June 30--Tex Callens leans back in his rocking chair and slowly strums his guitar.
Almost in a whisper, he starts singing an old-time country tune. His voice builds to a strong twang, complete with a yodel or two, before the song is over. Almost seamlessly, he slips into a long reminiscence brought on by the lyrics.
It's not a surprise. The journey to this performance was 78 years in the making. "If you don't live the song, you can't sell the song," he said.
Callens, a retired government worker from Stevensville, always wanted to be a country crooner. He taught himself a few guitar chords and even wrote some songs over the years, but it never went much farther.
Until last year.
His family urged him to take a guitar lesson with well-known local musician Dean Rosenthal. Things went into warp drive, and he soon had a CD and a concert date.
Callens, backed by a band comprised of Rosenthal and others from the album, will perform Saturday night at 49 West. The concert is a release party for "Going Back to Texas," which features 16 cuts.
"He's an inspiration to me," said Louis Aymard, Callens' neighbor and a retired psychology professor.
"He's a living example that retirement isn't about endings, but about new beginnings."
The recording features covers of standards such as "My Bucket's Got a Hole In It," "T for Texas," and "May You Never Be Alone Like Me." Jimmie Rodgers and Hank Williams are among the idols of Callens.
"I can't even listen to country stations anymore because, to me, it's not country. But then I'm 78 years old."
The CD also includes three originals by Callens, including the title tune. He left Texas at age eight when his mother and stepfather moved to Washington, D.C.
Until then, he was being raised by his grandparents in Cleveland, Texas, and the CD jacket features a photo of Callens from those happy times. He's pictured at about age six on a horse, sporting cowboy gear and a toothy grin.
The move to Washington shook him so badly he had nightmares about it until he was in his 40s. "It was totally traumatic to me at that age to be yanked away," he said.
He picked up the "Tex" nickname went he came to D.C. Originally, it was "Texas," but got shortened. He learned to yodel while delivering newspapers as a teenager, trying to imitate Rodgers.
His given name is Robert Paul, and that's what his family calls him. Callens has three children, five grandchildren, and six great-grandchildren.
After a stint in the military, he became an English teacher for four years. He then worked as a geographer for the Defense Intelligence Agency. Stints followed as a management analyst for the Environmental Protection Agency and Department of Energy. He retired in 1995.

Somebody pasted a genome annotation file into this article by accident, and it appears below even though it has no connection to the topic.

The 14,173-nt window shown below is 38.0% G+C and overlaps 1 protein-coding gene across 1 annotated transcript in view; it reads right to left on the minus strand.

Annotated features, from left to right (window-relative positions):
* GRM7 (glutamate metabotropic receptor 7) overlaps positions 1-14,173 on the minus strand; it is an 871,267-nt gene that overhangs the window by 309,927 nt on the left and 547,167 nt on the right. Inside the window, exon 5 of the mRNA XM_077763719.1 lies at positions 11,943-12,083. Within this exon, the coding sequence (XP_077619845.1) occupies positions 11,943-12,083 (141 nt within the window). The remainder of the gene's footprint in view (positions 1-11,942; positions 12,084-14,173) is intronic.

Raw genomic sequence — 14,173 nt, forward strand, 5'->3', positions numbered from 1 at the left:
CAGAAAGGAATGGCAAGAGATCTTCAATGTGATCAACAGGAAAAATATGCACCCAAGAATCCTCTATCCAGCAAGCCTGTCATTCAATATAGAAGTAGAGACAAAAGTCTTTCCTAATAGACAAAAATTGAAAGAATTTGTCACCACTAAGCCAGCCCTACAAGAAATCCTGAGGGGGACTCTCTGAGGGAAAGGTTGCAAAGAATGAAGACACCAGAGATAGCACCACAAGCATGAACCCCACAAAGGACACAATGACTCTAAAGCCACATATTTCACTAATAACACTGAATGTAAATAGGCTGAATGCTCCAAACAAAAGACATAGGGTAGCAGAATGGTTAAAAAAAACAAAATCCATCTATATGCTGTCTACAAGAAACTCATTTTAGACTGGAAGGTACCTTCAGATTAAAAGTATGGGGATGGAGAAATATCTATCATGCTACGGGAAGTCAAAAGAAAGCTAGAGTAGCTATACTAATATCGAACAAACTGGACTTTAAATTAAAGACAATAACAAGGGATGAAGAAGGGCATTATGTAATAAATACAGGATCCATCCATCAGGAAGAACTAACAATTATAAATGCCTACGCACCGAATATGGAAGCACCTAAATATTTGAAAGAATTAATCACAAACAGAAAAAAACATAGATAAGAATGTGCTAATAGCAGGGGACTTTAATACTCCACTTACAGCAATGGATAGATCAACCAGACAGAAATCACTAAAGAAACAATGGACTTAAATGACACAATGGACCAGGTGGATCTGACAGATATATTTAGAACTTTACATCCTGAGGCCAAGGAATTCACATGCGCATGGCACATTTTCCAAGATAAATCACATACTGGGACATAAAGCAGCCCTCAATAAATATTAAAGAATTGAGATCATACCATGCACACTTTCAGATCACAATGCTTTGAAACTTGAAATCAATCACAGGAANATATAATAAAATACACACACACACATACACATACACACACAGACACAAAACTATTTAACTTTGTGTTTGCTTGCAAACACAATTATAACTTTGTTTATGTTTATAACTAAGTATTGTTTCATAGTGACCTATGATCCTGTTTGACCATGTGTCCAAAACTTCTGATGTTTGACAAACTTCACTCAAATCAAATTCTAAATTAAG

Callens traveled to Texas many times over the years, but stayed in this area because of family. He also stayed away from his dreams of country music stardom.
"It was just one thing after another. I had to work for my family."
Maybe there was a little fear in there, too.
Callens admits he's not the greatest singer, and only knows a few chords on the guitar. "There's probably a dozen people in the neighborhood who can sing better than I can," he said.
But his music is still appealing, said Brian Cahalan, owner of 49 West. "It has a raw honesty about it."
Rosenthal and Tom Fridrich, who recorded the CD at his Harwood studio, had similar thoughts.
"He simply has a heart of gold for this music," said Fridrich, who plays drums on the album and will do the same at Saturday's concert. "It's rare to find that."
Rustling up stories
Callens has about a dozen cowboy hats.
But he rides a Harley, not a horse. And he minds three dachshunds, not cattle.
Callens is hard to pigeonhole. Even though he loves country music, artists such as Norah Jones pepper his conversation.
"I don't like to be categorized. I like that idea I'm more than one person," said Callens, who wears a replica of a North African talisman around his neck as a kind of good luck charm. Somerset Maugham used the symbol, and Callens is a great fan.
He's also quite a devotee of Rosenthal, even though he put off lessons for about nine years after receiving them as a present.
Callens thought it was too late to get started and was fighting depression. Thanks to therapy and the insistence of his family, he gave in. "I had no more excuses."
Soon after they met, Callens played one of his songs for Rosenthal, then another.
"What started out as a lark turned into something pretty cool," Rosenthal said. He invited Callens up on stage during a performance at Rams Head Tavern in Annapolis last week to play a couple songs as practice for the upcoming show.
Callens said all the attention makes him feel like a young man. Well, at least younger than he is.
"I kid around and tell people I'm 58," he said. "I don't look 58, and don't sound 58, but I feel 58."
And that's good, because he has more planned. He'd like to put out a Christmas CD. "My dreams have expanded."
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